The Cyberinfrastructure Building (CIB) on the Bloomington campus was transformed last Thursday evening for the inaugural CIB After Dark event. The theme for the event was “Out of this World,” and visitors could experience astronomy and astronomical technology in the CIB’s lobby and Wrubel Commons area through star charts, planetary projections, and space food.
Presented by the UITS Research Technologies Advanced Visualization and Data Labs, the event series aims to connect with larger IU and general communities by showcasing the capability of the technology, tools, and platforms IU Visual & Data Labs has to offer. One of the most visually striking—and immersive—aspects of the night was the Science on a Sphere (SOS). Designed by the National Oceanic and Atmospheric Administration, the SOS has been a staple of the CIB for years, projecting a variety of data on a 6-foot sphere suspended in the CIB lobby.
During the event, the sphere was illuminated with images of celestial bodies from the eight planets to everybody’s favorite dwarf planet, Pluto. The sphere displayed the various planets’ rotations in relation to the Earth’s as well as thermal imaging of individual planets like Mercury to highlight the planet’s topography. Attendees were also treated to a planet-by-planet presentation by David Reagan, a systems programmer and analyst at the Advanced Visualization Lab.
“We’re really lucky we had so many wonderful people contributing their expertise to the event,” Keith Danielson, manager of the Advance Media Lab said. “We were really proud of the turnout and are excited to bring more to our community.”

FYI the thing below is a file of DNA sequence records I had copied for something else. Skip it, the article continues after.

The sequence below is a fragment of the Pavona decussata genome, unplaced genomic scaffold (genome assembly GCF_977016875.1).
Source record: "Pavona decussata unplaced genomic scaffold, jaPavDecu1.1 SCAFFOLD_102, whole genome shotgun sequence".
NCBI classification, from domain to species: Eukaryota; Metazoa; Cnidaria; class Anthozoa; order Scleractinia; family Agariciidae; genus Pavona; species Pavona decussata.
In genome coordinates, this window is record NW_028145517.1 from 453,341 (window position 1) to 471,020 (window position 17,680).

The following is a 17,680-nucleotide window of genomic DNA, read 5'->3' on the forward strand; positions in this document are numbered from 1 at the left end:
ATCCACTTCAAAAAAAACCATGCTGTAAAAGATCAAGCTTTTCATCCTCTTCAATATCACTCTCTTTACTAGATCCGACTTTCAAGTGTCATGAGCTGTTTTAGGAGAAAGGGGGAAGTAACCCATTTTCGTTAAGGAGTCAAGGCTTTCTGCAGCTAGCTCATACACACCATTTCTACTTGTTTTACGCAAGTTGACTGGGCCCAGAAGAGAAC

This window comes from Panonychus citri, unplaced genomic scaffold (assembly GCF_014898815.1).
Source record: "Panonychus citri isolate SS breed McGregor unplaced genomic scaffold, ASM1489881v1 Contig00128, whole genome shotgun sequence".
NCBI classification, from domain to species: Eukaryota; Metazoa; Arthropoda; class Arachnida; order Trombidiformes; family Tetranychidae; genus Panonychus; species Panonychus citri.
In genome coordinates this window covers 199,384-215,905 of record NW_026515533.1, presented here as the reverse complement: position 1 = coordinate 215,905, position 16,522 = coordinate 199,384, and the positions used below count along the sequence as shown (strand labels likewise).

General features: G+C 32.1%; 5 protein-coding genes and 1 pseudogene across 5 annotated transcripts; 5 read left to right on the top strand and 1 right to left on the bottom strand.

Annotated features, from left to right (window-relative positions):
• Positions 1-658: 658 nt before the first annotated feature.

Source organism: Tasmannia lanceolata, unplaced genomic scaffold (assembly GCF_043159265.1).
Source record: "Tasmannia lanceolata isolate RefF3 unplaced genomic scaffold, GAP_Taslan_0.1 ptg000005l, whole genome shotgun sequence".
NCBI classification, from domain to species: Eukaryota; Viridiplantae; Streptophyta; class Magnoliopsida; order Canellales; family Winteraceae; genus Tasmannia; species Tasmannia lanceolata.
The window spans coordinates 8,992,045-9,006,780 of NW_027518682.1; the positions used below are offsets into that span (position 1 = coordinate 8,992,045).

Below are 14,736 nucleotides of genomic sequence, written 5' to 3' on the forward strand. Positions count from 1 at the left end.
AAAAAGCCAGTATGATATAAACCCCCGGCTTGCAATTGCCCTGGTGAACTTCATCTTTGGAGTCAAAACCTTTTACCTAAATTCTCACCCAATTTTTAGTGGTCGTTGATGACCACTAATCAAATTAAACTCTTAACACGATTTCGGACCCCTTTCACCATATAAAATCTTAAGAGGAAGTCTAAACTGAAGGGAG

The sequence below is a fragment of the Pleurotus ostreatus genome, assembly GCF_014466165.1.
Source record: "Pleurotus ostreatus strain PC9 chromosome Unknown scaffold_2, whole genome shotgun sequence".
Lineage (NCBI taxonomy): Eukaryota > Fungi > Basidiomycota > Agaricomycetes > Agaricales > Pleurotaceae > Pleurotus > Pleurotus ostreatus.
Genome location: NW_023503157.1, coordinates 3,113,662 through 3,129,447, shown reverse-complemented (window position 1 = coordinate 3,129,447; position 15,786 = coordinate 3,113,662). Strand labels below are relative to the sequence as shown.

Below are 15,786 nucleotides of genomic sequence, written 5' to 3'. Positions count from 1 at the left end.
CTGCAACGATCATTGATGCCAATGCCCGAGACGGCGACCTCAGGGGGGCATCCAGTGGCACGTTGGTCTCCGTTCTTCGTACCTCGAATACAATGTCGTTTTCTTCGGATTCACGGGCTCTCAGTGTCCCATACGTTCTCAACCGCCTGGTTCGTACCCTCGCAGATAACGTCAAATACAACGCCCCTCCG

Additionally, a screen was installed near the CIB’s entrance, displaying a variety of space suit designs from the sleek and modern SpaceX to the classic Apollo 11 to the comical Lunar Exploration Suit proposed by the Grumman Aircraft Engineering Corporation in 1960. The display highlighted scientific and aerospace engineering through the ages. The screen also featured various fictional space suits—including ones worn by Matt Damon in The Martian, Leonard Nimoy in season 3 episode 9 “The Tholian Web” of the original Star Trek series, and Star Wars’ Boba Fett. Seeing the variety of costumes—one after the other—exemplifies not only how space has captured our imaginations for decades, but how current science influences fictionalized portrayals.
In the Wrubel Commons, Shawn Slavin, a research software developer at the Advanced Visualization Lab, gave a presentation on the history of astronomy and how different cultures used the stars, such as timekeeping, storytelling, and navigation. Slavin used the Crystal Display Wall to display maps, star charts, and more. During the presentation, attendees were able to enjoy a buffet of “space food,” featuring Food-in-a-Tube in four flavors—French fry, chicken nugget, Sicilian pizza, and Texas Hamburger—mint chocolate chip and cookies & cream astronaut ice cream, and orange Tang, an American drink mix that has been closely associated with the space program since it was used on John Glenn’s Mercury flight in February 1962.
“I believe this CIB After Dark series will be an opportunity to truly showcase IU’s remarkable visualization display technologies such as the Crystal Wall and Science on a Sphere as well as highlight the innovative workflows and pioneering results generated by the expert teams in the UITS Research Technologies Visual and Data Labs.” Scott Birch, manager at the Advanced Visualization Lab, said. “I also think we can have a lot of fun at the same time, and I would encourage the entire IU community to participate. When the sun goes down, the lights go on, and those are a sight to behold!”
The next CIB After Dark event is scheduled for April 27 with a theme of “Places and Spaces” led by IU3D. For more information, visit the IU events calendar.